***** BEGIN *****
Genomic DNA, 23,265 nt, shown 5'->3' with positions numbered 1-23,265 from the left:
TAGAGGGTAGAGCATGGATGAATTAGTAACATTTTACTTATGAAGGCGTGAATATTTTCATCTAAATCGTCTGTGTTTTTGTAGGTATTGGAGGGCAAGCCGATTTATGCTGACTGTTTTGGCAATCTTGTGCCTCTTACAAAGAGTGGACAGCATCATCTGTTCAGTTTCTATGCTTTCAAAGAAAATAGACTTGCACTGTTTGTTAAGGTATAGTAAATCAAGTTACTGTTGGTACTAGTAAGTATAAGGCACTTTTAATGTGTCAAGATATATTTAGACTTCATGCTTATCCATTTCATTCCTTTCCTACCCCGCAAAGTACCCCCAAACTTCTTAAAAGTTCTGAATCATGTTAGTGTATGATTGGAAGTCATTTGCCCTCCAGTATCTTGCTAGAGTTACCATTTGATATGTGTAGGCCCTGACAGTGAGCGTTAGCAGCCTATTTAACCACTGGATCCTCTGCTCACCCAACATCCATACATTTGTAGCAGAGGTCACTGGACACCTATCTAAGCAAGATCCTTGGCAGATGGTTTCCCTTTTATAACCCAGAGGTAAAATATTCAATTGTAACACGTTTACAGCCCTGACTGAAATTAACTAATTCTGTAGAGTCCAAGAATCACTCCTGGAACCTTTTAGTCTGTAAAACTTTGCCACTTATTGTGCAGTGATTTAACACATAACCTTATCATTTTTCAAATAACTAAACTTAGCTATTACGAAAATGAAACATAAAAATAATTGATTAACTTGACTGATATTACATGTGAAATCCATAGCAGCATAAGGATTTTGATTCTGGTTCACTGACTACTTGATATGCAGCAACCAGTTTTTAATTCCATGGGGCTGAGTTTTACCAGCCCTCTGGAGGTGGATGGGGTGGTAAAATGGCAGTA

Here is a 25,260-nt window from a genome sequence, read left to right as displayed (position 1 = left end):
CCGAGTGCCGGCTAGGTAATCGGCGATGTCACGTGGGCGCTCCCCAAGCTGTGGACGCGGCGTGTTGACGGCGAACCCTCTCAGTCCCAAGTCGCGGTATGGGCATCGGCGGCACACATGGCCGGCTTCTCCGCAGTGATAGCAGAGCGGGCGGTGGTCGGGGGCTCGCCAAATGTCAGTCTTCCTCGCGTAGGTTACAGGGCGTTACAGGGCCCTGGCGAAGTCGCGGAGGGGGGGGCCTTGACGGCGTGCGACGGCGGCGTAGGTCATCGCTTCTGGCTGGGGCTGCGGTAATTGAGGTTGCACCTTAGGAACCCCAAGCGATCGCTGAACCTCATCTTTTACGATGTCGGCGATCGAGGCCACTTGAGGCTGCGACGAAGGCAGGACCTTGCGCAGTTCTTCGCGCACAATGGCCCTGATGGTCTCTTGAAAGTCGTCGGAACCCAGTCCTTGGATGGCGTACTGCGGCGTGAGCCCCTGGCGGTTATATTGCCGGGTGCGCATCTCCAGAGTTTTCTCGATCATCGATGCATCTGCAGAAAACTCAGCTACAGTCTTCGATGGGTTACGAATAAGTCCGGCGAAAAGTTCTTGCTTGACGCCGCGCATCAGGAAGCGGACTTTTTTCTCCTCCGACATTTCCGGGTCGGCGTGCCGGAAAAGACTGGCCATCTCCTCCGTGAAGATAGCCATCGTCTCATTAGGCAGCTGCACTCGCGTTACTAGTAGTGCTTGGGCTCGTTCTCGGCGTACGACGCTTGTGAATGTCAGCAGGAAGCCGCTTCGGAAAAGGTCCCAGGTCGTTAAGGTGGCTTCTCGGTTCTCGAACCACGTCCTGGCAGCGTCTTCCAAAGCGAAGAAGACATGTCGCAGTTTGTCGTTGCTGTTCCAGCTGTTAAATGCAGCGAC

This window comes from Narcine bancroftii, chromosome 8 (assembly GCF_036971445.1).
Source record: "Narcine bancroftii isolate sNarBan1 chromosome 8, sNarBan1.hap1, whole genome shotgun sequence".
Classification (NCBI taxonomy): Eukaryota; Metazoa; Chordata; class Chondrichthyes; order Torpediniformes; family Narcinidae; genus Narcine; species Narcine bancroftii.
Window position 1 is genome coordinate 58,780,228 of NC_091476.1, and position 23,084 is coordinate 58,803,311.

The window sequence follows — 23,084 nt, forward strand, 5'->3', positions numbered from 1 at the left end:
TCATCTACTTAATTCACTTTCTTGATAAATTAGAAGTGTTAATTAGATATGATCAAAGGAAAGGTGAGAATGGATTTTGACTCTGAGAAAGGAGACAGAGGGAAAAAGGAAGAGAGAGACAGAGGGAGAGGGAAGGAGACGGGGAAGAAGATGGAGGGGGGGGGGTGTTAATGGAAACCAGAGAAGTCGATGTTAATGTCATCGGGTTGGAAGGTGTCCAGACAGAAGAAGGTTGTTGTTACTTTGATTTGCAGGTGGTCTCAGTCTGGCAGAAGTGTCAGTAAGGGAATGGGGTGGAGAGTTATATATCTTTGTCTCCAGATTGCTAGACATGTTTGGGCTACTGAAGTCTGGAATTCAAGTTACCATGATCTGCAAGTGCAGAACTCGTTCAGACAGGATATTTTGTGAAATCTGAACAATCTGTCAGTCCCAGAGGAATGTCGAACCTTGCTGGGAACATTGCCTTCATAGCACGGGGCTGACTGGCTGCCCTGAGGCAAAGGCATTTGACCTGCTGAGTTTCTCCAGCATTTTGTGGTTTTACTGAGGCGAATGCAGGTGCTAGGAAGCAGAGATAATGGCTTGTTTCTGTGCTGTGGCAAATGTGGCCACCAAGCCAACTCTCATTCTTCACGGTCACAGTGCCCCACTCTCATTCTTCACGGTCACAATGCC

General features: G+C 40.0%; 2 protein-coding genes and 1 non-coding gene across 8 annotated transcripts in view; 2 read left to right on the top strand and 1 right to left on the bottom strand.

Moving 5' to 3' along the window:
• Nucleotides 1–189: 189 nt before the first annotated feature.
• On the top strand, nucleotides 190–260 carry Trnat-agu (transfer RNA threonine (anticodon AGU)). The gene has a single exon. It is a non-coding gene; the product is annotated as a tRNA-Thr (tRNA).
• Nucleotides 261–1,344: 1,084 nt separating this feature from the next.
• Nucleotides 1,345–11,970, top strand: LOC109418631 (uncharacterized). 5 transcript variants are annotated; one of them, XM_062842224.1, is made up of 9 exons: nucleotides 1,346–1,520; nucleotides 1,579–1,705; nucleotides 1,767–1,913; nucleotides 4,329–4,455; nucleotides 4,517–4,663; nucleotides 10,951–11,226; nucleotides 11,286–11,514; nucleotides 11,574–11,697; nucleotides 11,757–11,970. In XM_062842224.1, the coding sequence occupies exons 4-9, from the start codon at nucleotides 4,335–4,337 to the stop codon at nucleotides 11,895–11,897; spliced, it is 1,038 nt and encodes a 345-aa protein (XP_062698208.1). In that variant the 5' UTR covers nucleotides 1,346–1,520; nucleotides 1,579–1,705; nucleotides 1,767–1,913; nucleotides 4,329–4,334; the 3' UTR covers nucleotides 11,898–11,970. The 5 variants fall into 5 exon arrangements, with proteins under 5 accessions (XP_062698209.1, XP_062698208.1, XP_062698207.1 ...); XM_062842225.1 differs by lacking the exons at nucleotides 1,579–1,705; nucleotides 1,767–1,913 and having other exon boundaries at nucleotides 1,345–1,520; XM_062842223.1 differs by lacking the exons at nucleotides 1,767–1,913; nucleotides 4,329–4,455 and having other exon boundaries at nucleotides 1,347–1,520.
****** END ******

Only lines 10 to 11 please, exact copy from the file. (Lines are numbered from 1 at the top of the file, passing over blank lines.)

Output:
TCATCTACTTAATTCACTTTCTTGATAAATTAGAAGTGTTAATTAGATATGATCAAAGGAAAGGTGAGAATGGATTTTGACTCTGAGAAAGGAGACAGAGGGAAAAAGGAAGAGAGAGACAGAGGGAGAGGGAAGGAGACGGGGAAGAAGATGGAGGGGGGGGGGTGTTAATGGAAACCAGAGAAGTCGATGTTAATGTCATCGGGTTGGAAGGTGTCCAGACAGAAGAAGGTTGTTGTTACTTTGATTTGCAGGTGGTCTCAGTCTGGCAGAAGTGTCAGTAAGGGAATGGGGTGGAGAGTTATATATCTTTGTCTCCAGATTGCTAGACATGTTTGGGCTACTGAAGTCTGGAATTCAAGTTACCATGATCTGCAAGTGCAGAACTCGTTCAGACAGGATATTTTGTGAAATCTGAACAATCTGTCAGTCCCAGAGGAATGTCGAACCTTGCTGGGAACATTGCCTTCATAGCACGGGGCTGACTGGCTGCCCTGAGGCAAAGGCATTTGACCTGCTGAGTTTCTCCAGCATTTTGTGGTTTTACTGAGGCGAATGCAGGTGCTAGGAAGCAGAGATAATGGCTTGTTTCTGTGCTGTGGCAAATGTGGCCACCAAGCCAACTCTCATTCTTCACGGTCACAGTGCCCCACTCTCATTCTTCACGGTCACAATGCC

General features: G+C 40.0%; 2 protein-coding genes and 1 non-coding gene across 8 annotated transcripts in view; 2 read left to right on the top strand and 1 right to left on the bottom strand.